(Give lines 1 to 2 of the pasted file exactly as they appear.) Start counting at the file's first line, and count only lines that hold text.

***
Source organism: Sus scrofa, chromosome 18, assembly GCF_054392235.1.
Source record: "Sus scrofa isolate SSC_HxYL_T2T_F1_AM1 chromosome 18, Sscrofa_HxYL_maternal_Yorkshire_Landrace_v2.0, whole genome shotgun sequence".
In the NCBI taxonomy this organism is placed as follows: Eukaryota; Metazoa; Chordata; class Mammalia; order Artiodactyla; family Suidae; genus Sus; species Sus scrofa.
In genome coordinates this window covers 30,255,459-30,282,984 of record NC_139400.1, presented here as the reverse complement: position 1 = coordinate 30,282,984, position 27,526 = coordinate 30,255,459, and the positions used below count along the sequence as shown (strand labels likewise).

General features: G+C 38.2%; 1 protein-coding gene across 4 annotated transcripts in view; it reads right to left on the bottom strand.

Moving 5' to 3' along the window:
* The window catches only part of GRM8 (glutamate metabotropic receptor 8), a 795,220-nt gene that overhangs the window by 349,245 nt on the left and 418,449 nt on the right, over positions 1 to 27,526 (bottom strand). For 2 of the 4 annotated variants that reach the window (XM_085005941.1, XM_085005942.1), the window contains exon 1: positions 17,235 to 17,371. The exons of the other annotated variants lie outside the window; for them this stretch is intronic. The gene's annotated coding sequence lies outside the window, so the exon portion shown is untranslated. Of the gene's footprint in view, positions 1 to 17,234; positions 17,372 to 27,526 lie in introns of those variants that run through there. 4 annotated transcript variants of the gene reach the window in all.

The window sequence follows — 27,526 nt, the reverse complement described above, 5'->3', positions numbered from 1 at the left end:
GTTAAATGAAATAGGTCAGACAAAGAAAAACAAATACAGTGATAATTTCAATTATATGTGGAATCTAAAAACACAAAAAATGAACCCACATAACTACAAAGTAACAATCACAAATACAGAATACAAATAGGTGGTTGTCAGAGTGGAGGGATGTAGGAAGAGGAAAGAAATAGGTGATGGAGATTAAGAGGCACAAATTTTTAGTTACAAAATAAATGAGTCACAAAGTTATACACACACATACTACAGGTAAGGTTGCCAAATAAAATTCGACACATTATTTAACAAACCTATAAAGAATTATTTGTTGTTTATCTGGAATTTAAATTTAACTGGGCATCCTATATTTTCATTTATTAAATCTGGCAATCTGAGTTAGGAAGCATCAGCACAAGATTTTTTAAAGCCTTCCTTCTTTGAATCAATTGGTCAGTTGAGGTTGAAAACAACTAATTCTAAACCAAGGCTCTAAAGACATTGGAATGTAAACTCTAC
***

Source organism: Sus scrofa, chromosome 18, assembly GCF_054392235.1.
Source record: "Sus scrofa isolate SSC_HxYL_T2T_F1_AM1 chromosome 18, Sscrofa_HxYL_maternal_Yorkshire_Landrace_v2.0, whole genome shotgun sequence".